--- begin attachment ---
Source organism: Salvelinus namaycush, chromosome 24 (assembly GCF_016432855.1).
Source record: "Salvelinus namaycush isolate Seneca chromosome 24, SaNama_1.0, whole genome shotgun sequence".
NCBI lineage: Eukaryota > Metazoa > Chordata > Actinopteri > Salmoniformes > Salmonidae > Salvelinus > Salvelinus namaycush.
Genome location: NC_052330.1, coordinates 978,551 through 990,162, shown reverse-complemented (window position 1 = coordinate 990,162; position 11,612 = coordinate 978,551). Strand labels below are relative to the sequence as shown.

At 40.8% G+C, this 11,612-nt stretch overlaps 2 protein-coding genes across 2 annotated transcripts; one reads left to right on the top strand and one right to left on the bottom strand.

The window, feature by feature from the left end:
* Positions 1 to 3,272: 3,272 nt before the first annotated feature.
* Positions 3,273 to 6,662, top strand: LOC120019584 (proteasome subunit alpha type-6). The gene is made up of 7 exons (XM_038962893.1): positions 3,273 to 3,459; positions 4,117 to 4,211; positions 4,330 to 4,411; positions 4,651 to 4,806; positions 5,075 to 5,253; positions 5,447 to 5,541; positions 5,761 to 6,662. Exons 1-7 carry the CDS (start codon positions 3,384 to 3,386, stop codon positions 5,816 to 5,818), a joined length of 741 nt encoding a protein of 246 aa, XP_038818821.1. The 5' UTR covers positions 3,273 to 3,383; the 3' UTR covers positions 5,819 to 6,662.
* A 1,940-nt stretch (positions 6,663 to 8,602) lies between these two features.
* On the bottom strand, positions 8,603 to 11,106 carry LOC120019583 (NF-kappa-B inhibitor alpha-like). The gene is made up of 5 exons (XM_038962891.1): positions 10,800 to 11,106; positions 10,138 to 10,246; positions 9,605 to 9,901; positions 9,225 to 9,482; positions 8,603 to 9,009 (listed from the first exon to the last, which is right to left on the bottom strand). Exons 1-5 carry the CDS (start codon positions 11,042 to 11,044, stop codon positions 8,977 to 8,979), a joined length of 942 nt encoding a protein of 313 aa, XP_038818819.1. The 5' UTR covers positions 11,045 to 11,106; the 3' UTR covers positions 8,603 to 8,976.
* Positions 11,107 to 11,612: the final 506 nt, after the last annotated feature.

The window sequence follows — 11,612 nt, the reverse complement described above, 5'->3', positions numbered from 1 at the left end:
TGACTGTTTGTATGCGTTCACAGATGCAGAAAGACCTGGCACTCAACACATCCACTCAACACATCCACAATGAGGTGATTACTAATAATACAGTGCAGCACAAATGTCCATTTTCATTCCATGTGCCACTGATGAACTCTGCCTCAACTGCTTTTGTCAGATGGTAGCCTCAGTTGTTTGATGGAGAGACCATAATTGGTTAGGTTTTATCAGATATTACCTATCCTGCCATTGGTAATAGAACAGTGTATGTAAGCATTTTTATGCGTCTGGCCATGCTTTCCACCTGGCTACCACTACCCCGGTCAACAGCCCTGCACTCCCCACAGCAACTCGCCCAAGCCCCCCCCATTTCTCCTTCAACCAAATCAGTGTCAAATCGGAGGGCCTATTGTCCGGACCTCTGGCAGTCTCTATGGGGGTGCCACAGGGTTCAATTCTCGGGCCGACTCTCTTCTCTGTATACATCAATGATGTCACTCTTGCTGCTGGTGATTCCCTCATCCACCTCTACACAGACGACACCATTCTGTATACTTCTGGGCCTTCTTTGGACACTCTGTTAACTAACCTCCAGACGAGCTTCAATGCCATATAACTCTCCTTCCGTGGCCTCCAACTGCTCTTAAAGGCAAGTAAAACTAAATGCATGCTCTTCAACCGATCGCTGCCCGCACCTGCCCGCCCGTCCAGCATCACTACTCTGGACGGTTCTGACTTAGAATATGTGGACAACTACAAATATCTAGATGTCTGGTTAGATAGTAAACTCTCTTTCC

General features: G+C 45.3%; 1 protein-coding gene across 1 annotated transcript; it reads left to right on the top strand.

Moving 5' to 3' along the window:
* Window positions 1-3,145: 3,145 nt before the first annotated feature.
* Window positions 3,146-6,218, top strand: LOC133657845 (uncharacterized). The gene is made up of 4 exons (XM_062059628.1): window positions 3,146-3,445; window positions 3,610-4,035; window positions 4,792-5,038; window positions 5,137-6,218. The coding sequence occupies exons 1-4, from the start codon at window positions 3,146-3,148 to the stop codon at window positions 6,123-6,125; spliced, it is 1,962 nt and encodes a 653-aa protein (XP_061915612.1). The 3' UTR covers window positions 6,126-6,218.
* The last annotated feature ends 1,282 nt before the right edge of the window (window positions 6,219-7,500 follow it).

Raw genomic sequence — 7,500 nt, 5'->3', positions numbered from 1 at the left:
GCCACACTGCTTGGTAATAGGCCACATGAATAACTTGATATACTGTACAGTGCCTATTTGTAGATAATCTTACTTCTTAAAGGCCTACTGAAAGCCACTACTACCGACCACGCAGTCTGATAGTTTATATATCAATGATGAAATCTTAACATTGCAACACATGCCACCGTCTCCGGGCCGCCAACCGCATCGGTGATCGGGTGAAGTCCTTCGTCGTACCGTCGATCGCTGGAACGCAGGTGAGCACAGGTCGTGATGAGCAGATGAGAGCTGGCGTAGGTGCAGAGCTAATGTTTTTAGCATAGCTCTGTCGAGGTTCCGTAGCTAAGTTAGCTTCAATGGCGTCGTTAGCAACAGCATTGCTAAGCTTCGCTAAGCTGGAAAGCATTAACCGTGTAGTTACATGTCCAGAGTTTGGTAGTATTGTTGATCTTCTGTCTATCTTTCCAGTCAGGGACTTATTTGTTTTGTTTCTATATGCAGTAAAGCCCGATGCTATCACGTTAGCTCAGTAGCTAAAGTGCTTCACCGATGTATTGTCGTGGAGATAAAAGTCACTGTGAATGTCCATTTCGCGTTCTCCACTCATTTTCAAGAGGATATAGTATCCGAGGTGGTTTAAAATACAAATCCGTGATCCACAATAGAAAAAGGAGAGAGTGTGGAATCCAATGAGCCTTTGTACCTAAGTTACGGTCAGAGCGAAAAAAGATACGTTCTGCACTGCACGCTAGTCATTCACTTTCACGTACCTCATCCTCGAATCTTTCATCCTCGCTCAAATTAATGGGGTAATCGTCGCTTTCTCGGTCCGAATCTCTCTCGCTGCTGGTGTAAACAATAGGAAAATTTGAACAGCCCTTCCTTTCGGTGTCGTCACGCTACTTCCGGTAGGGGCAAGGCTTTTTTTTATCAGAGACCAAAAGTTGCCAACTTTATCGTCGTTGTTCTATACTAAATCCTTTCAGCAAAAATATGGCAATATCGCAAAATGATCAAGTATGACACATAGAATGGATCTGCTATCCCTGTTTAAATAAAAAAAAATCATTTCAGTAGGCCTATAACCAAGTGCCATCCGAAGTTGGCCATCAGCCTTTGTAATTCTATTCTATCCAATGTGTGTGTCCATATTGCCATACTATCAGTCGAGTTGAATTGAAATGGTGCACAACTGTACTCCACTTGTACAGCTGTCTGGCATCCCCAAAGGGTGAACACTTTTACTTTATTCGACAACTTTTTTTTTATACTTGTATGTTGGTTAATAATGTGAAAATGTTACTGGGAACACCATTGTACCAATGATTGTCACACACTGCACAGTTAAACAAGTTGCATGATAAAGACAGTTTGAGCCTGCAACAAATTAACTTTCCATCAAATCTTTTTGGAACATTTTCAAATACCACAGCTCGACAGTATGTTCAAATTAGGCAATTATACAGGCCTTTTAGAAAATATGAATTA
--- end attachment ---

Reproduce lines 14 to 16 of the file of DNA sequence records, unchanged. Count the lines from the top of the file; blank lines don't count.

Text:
General features: G+C 45.3%; 1 protein-coding gene across 1 annotated transcript; it reads left to right on the top strand.

Moving 5' to 3' along the window:
* Window positions 1-3,145: 3,145 nt before the first annotated feature.